"Order the guard to leave the room and lock the door or I'll open his neck right here."
Furious eyes ablaze, Verlon assented. When the lock clicked, Crimson screamed at him. "Did you know? Was all your help a setup? Did you pray I would never return?"
"Did I know what?" Verlon yelled back. Crimson's arm rose, sword pointed at the Countess.
"Your wife killed my mother and my grandmother. Jealousy drove her. Did you cover for her?" A slow swivel turned Verlon's head toward his wife. Her voice became indignant.
"Who is this woman? This is utter nonsense."
"Nonsense? Does the name Marlen Dragonrider mean anything to you?"
Crimson retrieved a letter from her tunic, tossing it onto the table. She switched focus to the Count. "That is the agreement between the Stone Queen and the Countess. You will recognize her seal. Ask your Bursar to confirm the withdrawal of 7,000 Crownes from your treasury. To buy what? Unfortunately for your wife, though the sum flatters me, it bought her nothing. Marlen's corpse feeds the carrion birds." Crimson's voice lowered to ice. "Did you know of this?"
Verlon watched the color drain from his wife's face. His head lowered and his eyes closed at the realization of the massive betrayal and lie he had lived with. And yet, the treachery could not deny his love for her. His voice, just above a whisper, spoke of the agony roiling within. "I knew nothing of this."
The moment lengthened, deepening the emotions filling the room. Crimson locked her gaze onto the Countess. "My great-grandmother truly was a victim of happenstance. A terrible but random encounter with a vicious werewolf. When you found yourself a betrayed woman, you used that as a convenient backdrop to disguise your own treachery. You spread lies and rumors about a curse that had descended upon my family. My mother and grandmother died horrible deaths because of your insane jealousy. Even I believed the curse and that it would eventually consume me. It was no curse. Only a tawdry, scorned, vindictive, woman."
Crimson tightened her grip on the sword and stepped toward the terrified Countess. The enclosed room swelled Verlon's clear voice. "No! I will not have my wife's blood spilled in my home." Again his voice lowered, filled with regret and sorrow. "I love my wife."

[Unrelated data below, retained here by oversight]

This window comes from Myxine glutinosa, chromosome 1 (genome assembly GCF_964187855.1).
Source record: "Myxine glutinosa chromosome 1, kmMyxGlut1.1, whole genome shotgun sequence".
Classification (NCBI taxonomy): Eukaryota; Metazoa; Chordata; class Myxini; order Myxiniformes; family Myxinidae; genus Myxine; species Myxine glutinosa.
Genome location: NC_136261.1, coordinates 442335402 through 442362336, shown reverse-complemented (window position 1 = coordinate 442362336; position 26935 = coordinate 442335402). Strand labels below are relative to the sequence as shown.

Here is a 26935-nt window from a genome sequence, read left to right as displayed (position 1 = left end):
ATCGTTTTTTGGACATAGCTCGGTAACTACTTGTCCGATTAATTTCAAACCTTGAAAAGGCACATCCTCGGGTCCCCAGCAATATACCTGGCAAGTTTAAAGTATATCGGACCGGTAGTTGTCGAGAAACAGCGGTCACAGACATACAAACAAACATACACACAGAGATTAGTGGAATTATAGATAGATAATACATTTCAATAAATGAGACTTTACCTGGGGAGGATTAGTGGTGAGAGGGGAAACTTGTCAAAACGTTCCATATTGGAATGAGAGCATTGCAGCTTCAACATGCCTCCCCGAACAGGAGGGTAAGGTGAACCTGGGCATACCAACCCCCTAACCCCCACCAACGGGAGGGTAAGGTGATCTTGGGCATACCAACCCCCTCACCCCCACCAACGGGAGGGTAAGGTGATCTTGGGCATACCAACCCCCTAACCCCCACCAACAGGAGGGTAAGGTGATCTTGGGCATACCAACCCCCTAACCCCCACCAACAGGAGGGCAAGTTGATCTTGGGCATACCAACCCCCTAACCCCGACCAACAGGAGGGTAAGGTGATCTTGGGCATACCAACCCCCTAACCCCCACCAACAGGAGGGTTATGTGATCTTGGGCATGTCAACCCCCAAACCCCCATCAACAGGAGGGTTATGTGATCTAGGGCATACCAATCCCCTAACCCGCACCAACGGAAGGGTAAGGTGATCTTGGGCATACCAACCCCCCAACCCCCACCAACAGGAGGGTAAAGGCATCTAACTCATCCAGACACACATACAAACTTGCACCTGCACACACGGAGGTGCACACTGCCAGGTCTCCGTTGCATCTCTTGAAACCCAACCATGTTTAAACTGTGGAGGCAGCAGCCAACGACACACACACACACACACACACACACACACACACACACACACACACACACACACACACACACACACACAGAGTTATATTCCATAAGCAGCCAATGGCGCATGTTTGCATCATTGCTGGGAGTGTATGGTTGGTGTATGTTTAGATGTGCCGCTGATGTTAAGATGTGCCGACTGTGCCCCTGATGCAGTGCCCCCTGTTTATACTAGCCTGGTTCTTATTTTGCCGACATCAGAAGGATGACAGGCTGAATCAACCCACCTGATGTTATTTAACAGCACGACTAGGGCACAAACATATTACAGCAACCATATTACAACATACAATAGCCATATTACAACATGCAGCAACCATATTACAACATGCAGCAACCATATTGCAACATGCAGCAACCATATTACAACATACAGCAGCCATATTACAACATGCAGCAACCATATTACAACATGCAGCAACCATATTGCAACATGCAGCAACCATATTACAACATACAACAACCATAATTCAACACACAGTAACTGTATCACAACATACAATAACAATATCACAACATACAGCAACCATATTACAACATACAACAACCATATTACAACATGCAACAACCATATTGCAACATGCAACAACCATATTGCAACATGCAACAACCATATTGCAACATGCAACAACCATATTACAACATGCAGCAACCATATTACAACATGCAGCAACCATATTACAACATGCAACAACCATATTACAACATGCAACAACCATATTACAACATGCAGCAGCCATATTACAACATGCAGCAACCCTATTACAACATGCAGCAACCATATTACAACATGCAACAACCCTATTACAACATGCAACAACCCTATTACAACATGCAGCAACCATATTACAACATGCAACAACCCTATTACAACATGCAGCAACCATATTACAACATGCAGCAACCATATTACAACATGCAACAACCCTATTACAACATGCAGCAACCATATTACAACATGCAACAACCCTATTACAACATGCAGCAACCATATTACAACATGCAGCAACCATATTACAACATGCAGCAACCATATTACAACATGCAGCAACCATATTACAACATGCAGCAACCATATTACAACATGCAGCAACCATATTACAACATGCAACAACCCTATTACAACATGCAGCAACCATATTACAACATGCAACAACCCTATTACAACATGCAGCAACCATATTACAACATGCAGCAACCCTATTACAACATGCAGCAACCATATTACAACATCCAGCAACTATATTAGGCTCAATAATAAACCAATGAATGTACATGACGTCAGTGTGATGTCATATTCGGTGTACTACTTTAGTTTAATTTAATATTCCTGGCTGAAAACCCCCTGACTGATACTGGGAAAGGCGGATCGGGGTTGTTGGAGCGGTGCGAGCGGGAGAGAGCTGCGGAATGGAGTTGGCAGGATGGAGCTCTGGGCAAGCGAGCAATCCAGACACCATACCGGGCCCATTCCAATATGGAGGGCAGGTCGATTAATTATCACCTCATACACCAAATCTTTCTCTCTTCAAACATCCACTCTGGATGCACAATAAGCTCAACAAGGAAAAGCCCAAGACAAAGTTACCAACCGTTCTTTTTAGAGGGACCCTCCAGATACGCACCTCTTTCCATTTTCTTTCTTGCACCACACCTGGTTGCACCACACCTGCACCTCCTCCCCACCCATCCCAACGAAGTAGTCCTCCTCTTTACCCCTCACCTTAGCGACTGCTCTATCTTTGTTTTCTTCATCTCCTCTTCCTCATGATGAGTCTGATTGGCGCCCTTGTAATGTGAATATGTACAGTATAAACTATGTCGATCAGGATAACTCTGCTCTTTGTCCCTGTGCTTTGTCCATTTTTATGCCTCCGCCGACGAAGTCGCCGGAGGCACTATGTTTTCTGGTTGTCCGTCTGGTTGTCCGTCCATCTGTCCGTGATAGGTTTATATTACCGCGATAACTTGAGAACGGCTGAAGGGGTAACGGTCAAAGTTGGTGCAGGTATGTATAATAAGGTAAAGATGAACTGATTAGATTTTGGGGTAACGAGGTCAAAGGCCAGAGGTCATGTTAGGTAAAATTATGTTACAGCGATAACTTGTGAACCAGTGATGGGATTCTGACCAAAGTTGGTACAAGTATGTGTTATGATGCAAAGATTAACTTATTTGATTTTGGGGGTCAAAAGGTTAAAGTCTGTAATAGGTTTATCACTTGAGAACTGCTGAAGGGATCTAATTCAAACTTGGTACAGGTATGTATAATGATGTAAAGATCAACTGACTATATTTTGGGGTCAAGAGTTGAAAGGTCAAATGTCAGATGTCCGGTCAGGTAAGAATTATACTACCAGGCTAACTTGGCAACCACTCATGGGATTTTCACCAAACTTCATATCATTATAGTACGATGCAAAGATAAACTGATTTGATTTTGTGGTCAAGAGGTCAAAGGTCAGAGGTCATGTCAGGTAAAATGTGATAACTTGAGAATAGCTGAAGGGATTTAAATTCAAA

His eyes brimmed and gazed into Crimson's. "And I loved your mother. But a man cannot be a slave to two masters. I failed both. It is my weakness and infidelity that started this terrible chain of events." He looked at his wife. His voice hardened. "Innocents died. Neither of them deserved it. Guard!"
The door swung inward. "Escort the Countess to her chambers. Allow her to take only the clothing she can carry. No jewelry. No money. Take her to the province's boundary and see her off. She has family to go to but is permanently exiled from this land." His gaze shifted back to her. "If you ever step foot again in this province, I will have you killed on the spot."
Weak and shaking, she stepped toward the doorway. Her shoulders shook as she sobbed and wept. She turned in the entrance. "I love you, Verlon." He looked away. The door closed behind her. Verlon slumped in his chair. Quiet filled the room.
Crimson walked over to lay a hand on his shoulder. "Forgive my doubt." Verlon's hand gave a dismissive wave.
"Under the circumstances, I would have thought the same. I have lost a lover and a wife. That is my regret and I will have to live with it. And my daughter? What of her?"
"You have not lost me but my destiny lies elsewhere. I am sworn to help the Xiloi, the ones you know as Lycanthropes. We will be your allies. Your friends will be our friends. Your enemies will be our enemies."
He rose to grasp her shoulders. "Will I see you again?"
"Whenever I am needed. And you are always welcome in Xilo." They hugged and let the moment lengthen. "I love you, father."
"I have always loved you, my child." Verlon pulled back. "And always will. That love will see me through the coming days. Now, may I escort you to the gate?" A smile brightened Crimson's face.
"I have a faster way out. But come. Walk with me."
They reached the east parapet where Verlon had a good scare when Lukas rose from below the wall. Verlon smiled at Crimson. "It eases my heart and soothes my soul to know such a powerful friend is by your side." They hugged again. He whispered into her ear. "Good luck to you. And fare thee well."
Crimson clambered onto Lukas' back. Verlon's eyes widened as he watched them climb down a wall intended to prevent just that. The two raced one another across the expanse, exuberance and joy etched on their faces. They disappeared into the woods and entered an uncertain future. A howl, long, fierce, and defiant rose to the stars.
What became of the Xiloi? They have often been laughably mistaken for Abominable Snowmen, Sasquatch, Bigfoot, Yeti. However, though their numbers are small, they continue to thrive in one of the wildest, most remote regions on Earth: the Kunlun Mountains of Western China. How do I know this? Well, that's another story. :-)